- Published: 13 June 2009
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Terry Holaday, age 8, of Kt,na, Idaho, for is question:
Do snails hibernate?
Slowpoke is very fussy about the weather. If things are not right, he refuses to come outdoors. This is easy for him to do because he carries his house with him wherever he goes. It is the shell on his back and when the weather is not the way he lakes it, he just goes inside and shuts the door.
The garden snail enjoys life in a cool and shady place where the ground is moist. There must also be a soft carpet of grasses, mosses or low growing leaves for him to eat. He cannot abide the bright, dry sunshine and he cannot endure the frosty cold of the winter.
In spite of unfriendly spells of bad weather, many snails live to be two years old. Some survive the coldest of winters when the group is covered with a deep layer of frosty snow. Scene even live in the deserts and manage to live through long droughts of scorching, dry heat.
The garden snails in Idaho live in what we call a temperate zone. The summers are very hot and the winters are very cold. The Idaho summer is no problem to the garden snail, however. This is because there are many summer showers and Mr. Slowpoke does not mind the heat if there is plenty of moisture in the air and if he stays in a shady place. But the Idaho winters are too much for him.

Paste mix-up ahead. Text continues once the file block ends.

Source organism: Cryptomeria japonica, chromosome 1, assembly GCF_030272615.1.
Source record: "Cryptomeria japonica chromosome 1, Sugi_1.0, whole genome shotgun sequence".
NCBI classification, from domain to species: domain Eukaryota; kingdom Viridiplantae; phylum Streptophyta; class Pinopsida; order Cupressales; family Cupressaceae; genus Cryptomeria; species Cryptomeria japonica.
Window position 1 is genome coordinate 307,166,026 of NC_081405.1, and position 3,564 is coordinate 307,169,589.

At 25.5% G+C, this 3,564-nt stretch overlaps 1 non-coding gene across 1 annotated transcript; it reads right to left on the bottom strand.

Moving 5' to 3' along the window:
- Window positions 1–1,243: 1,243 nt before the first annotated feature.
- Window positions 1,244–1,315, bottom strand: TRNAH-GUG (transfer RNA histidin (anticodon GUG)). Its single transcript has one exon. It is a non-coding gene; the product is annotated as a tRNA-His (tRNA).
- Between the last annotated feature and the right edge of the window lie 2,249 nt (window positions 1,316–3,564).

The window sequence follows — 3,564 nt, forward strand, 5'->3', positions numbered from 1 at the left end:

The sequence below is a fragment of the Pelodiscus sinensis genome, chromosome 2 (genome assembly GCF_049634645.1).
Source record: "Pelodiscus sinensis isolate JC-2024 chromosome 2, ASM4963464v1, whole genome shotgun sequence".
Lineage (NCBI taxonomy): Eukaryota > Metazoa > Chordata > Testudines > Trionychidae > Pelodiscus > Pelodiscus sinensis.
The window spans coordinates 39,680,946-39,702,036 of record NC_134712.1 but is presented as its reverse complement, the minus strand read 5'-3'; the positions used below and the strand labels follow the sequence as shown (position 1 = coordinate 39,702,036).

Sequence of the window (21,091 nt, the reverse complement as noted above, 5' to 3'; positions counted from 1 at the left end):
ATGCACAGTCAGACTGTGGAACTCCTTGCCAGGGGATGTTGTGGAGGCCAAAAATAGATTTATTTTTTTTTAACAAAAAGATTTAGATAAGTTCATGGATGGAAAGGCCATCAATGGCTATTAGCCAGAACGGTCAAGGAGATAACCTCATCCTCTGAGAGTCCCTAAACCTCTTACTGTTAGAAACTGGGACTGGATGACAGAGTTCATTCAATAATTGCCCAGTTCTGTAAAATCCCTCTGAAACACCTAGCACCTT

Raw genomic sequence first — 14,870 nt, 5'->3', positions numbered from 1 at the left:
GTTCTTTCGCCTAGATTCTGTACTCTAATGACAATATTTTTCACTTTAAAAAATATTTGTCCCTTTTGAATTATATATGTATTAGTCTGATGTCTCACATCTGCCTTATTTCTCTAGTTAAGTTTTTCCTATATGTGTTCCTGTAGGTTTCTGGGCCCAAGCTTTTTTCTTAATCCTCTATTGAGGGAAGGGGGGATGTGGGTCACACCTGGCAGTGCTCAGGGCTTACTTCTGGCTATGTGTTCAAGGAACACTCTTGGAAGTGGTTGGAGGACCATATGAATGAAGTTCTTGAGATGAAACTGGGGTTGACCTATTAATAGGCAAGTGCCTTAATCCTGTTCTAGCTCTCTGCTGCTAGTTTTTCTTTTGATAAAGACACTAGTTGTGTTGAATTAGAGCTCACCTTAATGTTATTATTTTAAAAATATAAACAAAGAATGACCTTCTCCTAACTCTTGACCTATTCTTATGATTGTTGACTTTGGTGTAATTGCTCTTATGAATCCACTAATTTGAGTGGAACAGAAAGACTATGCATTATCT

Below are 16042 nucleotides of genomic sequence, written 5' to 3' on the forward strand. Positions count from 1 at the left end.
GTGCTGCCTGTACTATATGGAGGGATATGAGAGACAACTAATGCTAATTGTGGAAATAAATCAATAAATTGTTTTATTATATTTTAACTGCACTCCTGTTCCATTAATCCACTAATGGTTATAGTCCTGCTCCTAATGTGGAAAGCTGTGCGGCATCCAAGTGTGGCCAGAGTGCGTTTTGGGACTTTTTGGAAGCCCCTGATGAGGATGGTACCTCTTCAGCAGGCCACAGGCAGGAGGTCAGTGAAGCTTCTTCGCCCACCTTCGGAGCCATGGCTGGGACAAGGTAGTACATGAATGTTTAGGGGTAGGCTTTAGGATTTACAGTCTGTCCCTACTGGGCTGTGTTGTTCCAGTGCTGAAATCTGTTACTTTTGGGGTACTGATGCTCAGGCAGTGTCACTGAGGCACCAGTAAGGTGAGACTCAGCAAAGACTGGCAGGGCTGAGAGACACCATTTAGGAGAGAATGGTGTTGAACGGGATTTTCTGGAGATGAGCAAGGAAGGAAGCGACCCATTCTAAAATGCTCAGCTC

When fall comes, he crawls inside his shell and prepares for the long, deep sleep of hibernation. He builds a papery door over the opening of his shell to seal in some moist air. He may also add a few spikes across his doorway to keep out his enemies. For months he may hibernate in the soil, hidden among the mosses or under a blanket of leaves and snow.
'The desert snail has no winter problems. The weather is warm enough for him to stay busy and there is usually plenty of morning dew to provide him with moisture. His problems strike in the summer when the desert plants are parched. There is no food, no shade and no moisture. The desert snail uses the same method as the Idaho snail uses to solve his winter problems. However, when an animal goes to sleep to protect himself from the summer weather we do not call it hibernation. It is estivation. The Idaho snail hibernates, the desert snail estivates.
A snail can keep busy, even when the weather is very cold or very hot if there is plenty of moisture in the air. Moisture is most important to his skin. If there is not enough moisture in tho air, his skin shrivels up and cracks apart. Very hot weather and very cold weather both take moisture from the air. And when the air is dry Mr. Slowpoke must either hibernate or estivate.